Four customer experience lessons from The Airbnb Way


With Airbnb reporting improved revenues of over one billion dollars in the second quarter of 2019, is customer experience the key to its success?

13th Dec 2019

I find Airbnb fascinating because it is an organisation that is disrupting the hospitality industry. I wondered what the secret was to their success. After all, let's face it, having a business predicated on the idea that people would let strangers stay in their home sounds like a doomed venture. 

However, it isn't doomed, and quite the contrary. Per USA Today, Airbnb has more than seven million listings in 100,000 cities as of early September 2019, and they plan to go public in 2020. They also reported revenues of over one billion dollars in the second quarter of 2019, although there is no report on the profits. 

New York Times best-selling author and keynote speaker Joseph Michelli, Ph.D., C.S.P. was our guest on a recent podcast to talk about the secret to Airbnb's success. As a certified customer experience professional, he helps organisations and leadership change to improve their experience for their team members and customers.

He has written nine books on companies like Starbucks, Zappos, Mercedes Benz, and Ritz Carlton. His latest book, The Airbnb Way, shares their insight for successful disruption and delivering an excellent customer experience to your customer community.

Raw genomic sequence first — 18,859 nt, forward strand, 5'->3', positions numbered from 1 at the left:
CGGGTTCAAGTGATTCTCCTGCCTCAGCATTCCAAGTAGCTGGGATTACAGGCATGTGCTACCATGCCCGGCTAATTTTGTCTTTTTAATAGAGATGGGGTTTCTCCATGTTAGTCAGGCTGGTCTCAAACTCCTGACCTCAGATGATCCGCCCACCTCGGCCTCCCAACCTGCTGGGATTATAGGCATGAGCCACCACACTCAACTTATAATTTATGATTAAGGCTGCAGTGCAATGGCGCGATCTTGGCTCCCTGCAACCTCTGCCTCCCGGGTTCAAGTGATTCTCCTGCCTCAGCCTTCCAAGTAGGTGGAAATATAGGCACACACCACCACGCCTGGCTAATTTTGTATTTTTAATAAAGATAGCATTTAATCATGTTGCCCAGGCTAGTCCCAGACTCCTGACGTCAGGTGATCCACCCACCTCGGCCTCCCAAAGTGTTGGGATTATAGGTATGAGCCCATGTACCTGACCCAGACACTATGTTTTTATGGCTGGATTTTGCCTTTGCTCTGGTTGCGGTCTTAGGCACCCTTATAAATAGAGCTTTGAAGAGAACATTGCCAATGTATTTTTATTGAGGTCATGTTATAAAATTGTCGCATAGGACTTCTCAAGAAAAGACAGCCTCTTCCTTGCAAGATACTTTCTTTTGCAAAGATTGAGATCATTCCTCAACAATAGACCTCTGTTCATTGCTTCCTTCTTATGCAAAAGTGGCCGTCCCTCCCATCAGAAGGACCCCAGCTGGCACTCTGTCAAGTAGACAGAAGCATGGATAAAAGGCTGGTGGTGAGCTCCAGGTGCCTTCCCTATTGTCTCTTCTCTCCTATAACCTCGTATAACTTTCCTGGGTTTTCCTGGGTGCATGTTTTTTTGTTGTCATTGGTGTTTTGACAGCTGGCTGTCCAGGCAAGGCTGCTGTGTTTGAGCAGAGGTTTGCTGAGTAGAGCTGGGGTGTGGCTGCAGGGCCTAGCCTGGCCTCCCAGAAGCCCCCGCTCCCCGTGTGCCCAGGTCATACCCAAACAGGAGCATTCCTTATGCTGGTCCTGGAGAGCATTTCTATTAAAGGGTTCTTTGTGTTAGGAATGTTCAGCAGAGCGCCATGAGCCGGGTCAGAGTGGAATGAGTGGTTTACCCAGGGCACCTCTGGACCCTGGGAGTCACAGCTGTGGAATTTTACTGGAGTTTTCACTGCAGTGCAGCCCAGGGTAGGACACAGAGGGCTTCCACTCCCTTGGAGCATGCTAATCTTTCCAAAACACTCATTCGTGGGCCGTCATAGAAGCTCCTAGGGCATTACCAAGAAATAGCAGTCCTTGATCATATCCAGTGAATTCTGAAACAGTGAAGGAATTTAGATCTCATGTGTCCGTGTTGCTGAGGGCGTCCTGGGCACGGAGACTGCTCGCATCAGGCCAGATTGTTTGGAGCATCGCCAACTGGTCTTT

21st-century customer experience?

Having worked with and written about the Ritz Carlton Hotel Company, Dr. Michelli knew a bit about the elevated experience of luxury hotels. However, that was the established business model - a traditional hotel experience. He says that Airbnb has created a 21st-century customer experience. 

The Airbnb story starts, as many things do, with technology. Businesses tend to take longer to adapt to technology than consumers. Businesses do improve, but incrementally over time. Consumers, on the other hand, sometimes jump right in. In this case, technology has provided a disruptor gap in the hotel business by changing customer behaviour.  

Dr. Michelli says that Airbnb found "that sweet spot of disruption." They saw consumers were looking for ways to travel differently and find better deals. They wanted to use their mobile technology to explore the world around them. Airbnb took advantage of these wants and positioned a solution that is high tech. 

However, one of the things that makes them great is that Airbnb also brought in great people to ensure their listers would be great hosts. Dr. Michelli is quick to say that not all Airbnb hosts are great, but the ones that get it right execute the best of personal care. The excellent hosts also leverage all the best of convenience and personalisation that you can get through technology.

Meeting customer needs